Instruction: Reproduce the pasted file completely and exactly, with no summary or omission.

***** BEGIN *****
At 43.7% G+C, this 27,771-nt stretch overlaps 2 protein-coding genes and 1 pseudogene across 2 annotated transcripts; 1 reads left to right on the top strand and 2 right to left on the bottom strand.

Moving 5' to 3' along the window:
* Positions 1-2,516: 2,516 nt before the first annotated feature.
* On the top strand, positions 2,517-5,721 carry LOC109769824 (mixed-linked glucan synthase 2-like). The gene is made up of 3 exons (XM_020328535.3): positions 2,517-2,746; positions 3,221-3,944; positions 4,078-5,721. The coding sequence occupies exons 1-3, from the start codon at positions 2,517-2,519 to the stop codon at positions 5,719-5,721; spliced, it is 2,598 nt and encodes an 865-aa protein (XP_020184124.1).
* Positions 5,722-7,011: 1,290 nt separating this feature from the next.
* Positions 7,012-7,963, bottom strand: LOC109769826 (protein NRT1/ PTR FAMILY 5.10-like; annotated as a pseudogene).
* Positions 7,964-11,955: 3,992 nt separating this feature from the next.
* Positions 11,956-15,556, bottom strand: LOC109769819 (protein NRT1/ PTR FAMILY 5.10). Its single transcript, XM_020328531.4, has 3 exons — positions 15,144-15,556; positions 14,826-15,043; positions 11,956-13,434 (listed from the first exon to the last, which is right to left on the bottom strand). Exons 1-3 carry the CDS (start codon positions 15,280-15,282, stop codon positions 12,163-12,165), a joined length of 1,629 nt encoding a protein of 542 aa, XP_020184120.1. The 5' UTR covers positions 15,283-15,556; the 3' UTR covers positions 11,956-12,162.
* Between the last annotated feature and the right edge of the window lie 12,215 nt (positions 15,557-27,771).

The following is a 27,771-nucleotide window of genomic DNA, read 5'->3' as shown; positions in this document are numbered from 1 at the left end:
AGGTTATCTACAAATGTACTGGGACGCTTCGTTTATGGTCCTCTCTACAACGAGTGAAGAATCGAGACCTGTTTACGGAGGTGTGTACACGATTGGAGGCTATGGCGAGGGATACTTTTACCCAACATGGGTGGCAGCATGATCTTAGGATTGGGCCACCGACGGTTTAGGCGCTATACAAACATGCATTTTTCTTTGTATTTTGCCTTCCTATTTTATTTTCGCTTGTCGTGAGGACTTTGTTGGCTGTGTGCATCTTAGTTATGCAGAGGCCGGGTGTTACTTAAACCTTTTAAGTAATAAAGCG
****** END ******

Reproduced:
At 43.7% G+C, this 27,771-nt stretch overlaps 2 protein-coding genes and 1 pseudogene across 2 annotated transcripts; 1 reads left to right on the top strand and 2 right to left on the bottom strand.

Moving 5' to 3' along the window:
* Positions 1-2,516: 2,516 nt before the first annotated feature.
* On the top strand, positions 2,517-5,721 carry LOC109769824 (mixed-linked glucan synthase 2-like). The gene is made up of 3 exons (XM_020328535.3): positions 2,517-2,746; positions 3,221-3,944; positions 4,078-5,721. The coding sequence occupies exons 1-3, from the start codon at positions 2,517-2,519 to the stop codon at positions 5,719-5,721; spliced, it is 2,598 nt and encodes an 865-aa protein (XP_020184124.1).
* Positions 5,722-7,011: 1,290 nt separating this feature from the next.
* Positions 7,012-7,963, bottom strand: LOC109769826 (protein NRT1/ PTR FAMILY 5.10-like; annotated as a pseudogene).
* Positions 7,964-11,955: 3,992 nt separating this feature from the next.
* Positions 11,956-15,556, bottom strand: LOC109769819 (protein NRT1/ PTR FAMILY 5.10). Its single transcript, XM_020328531.4, has 3 exons — positions 15,144-15,556; positions 14,826-15,043; positions 11,956-13,434 (listed from the first exon to the last, which is right to left on the bottom strand). Exons 1-3 carry the CDS (start codon positions 15,280-15,282, stop codon positions 12,163-12,165), a joined length of 1,629 nt encoding a protein of 542 aa, XP_020184120.1. The 5' UTR covers positions 15,283-15,556; the 3' UTR covers positions 11,956-12,162.
* Between the last annotated feature and the right edge of the window lie 12,215 nt (positions 15,557-27,771).

The following is a 27,771-nucleotide window of genomic DNA, read 5'->3' as shown; positions in this document are numbered from 1 at the left end:
AGGTTATCTACAAATGTACTGGGACGCTTCGTTTATGGTCCTCTCTACAACGAGTGAAGAATCGAGACCTGTTTACGGAGGTGTGTACACGATTGGAGGCTATGGCGAGGGATACTTTTACCCAACATGGGTGGCAGCATGATCTTAGGATTGGGCCACCGACGGTTTAGGCGCTATACAAACATGCATTTTTCTTTGTATTTTGCCTTCCTATTTTATTTTCGCTTGTCGTGAGGACTTTGTTGGCTGTGTGCATCTTAGTTATGCAGAGGCCGGGTGTTACTTAAACCTTTTAAGTAATAAAGCG